We finally arrive five hours late to my hungry, tipsy family. My adorable nephews rush outside to greet us. It's wonderful to be home. We're poured two large glasses of delicious Oregon pinot noir wine. I'm trying not to drink but I cheat and enjoy a glass. As I haven't shared what we're up to, I know I'll be interrogated by my bossy clan if I don't drink. Happy to report that I fake-sipped my way through the rest of our trip. Four days. No wine. Harder than it sounds. Worth every fake sip.

Sunday, February 14, 2010

Back to square one.

I'm glad to report that our original egg donor is on the path to recovery. It has been reported that she is in good spirits despite the seriousness of the accident. Via our agency, we sent her a box of chocolates and a card. I wanted her to know she was in our thoughts on a daily basis.

My agency suggested that we choose another donor right away. I was unsure if we should wait or move on to another donor. Our donor's rehabilitation could last up to six months and we weren't in a position to wait. I was left with this acute feeling of loyalty to our donor. I felt guilty that we were switching so quickly. We had no choice. Like it or not, we were back to square one.

It was just as frustrating as the first time around. I said it once and I'll say it again: choose wisely and choose quickly. Our first two picks weren't available. Our agency sent us 'first looks' at a few new girls that weren't on the web yet. I really appreciated their tenacity towards finding us another donor. Our third pick was a 'maybe' until a couple from New Jersey decided to fly her across country for their cycle (c'mon, can't they find someone on their own shore?!)

Just when I was ready to give up or switch agencies, I got a phone call from our agency. Turns out my first egg crush (the nanny with the porcelain skin) just became available for cycle. Her first cycle was with our IVF doctor which made everything just a little easier. There was one glitch ... she wouldn't be available for three months. Three months felt like an eternity. Or was it?

I poured myself a big glass of Pinot and decided to go with my gut. This was the one. She'd come back around and I wasn't about to let this go again.

Saturday, January 23, 2010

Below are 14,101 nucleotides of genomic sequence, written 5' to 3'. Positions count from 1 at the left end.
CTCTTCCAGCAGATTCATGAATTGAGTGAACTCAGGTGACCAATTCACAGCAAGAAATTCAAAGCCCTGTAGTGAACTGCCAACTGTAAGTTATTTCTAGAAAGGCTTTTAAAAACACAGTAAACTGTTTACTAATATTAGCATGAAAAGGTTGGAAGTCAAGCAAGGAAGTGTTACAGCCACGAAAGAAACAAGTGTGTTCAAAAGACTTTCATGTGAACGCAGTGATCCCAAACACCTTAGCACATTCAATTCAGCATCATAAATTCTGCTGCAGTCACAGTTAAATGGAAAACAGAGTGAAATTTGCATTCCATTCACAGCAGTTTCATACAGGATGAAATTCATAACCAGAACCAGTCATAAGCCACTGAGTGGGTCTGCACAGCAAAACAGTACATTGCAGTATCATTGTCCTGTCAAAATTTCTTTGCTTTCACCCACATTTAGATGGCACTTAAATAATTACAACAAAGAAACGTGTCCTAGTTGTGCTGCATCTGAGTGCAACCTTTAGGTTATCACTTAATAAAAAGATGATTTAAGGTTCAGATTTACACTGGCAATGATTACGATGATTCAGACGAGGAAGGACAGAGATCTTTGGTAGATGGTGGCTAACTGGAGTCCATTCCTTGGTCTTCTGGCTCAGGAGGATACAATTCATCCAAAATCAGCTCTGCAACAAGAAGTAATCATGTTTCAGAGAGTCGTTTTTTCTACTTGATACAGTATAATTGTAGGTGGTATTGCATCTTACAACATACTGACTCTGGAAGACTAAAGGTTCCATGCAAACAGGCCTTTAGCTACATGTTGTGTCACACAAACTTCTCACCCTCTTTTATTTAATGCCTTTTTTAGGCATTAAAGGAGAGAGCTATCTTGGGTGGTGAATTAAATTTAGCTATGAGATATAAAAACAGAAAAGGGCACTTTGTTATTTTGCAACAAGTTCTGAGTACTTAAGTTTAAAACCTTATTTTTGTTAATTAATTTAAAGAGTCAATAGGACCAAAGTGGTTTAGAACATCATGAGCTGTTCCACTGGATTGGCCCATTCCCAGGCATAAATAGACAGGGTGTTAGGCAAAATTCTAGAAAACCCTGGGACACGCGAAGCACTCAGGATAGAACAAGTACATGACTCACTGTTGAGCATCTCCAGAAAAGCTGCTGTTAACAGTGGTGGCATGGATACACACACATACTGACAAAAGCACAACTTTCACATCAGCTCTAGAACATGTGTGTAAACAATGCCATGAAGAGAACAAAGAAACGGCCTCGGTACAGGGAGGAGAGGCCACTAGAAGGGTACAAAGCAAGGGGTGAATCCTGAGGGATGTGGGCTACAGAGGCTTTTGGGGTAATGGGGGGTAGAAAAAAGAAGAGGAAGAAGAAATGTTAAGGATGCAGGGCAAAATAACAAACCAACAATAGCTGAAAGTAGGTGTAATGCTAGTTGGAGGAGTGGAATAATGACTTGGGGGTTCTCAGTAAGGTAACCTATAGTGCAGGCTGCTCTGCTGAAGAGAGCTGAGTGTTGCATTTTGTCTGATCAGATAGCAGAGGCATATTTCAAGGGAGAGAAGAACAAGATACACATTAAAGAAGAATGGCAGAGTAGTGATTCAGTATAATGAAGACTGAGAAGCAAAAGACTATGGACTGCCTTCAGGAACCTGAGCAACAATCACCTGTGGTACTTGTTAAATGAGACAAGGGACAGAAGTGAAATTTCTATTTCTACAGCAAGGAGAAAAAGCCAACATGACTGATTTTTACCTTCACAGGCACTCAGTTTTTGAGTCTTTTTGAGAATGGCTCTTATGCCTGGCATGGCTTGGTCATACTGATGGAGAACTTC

The phone call no one expected.

I was two weeks into my cycle. Our nightly shots of Lupron were less painful than I had imagined. The estrace pills made me feel somewhat 'fuzzy.' My brain, body and soul missed coffee. My jeans missed my pre-ivf body before the bloat. Overall, I felt pretty good. A little moody. Nothing out of the ordinary.

I took a two-week commercial knowing that it would be fast and furious. Nothing I couldn't handle, but the lack of caffeine was going to kill me. I muddled through my first day, happy to be working with a dear friend in from New York. I hit the ground running. I shop for a living. It's not as glamorous as it sounds, but not a bad way to earn a living.

Around 3pm, I started to drag. My normal routine was a predictable latte post lunch.
A little kick to get me through traffic, rude salespeople and not enough time for too many sets. I popped a little dark chocolate and kept moving.

My phone rang and I read the name of my clinic in the window. Huh? Our coordinator was a chronic emailer, a call was out of the ordinary. I answered in my cheery 'work voice.' The minute I hear our coordinator's voice, I knew something was wrong. "There's been an accident," she said. "Your donor was in an accident last night. She was thrown from the car and she's in intensive care." I think I muttered 'Oh my god."

Too many thought raced through my head. I prayed she'd recover. I prayed for her son. I prayed that she'd make it through what appeared to be a horrible accident. I tried to push away my sense of dread and fear and pity and disappointment that my donor wasn't going to be my donor anymore. I sobbed. I called my man and cried some more. I was in shock. Complete shock. I felt guilty for my feelings that screamed 'why me again?' My sorrow paled in comparison to this incredible soul that was fighting for her life. I stopped crying for myself and started sobbing for her.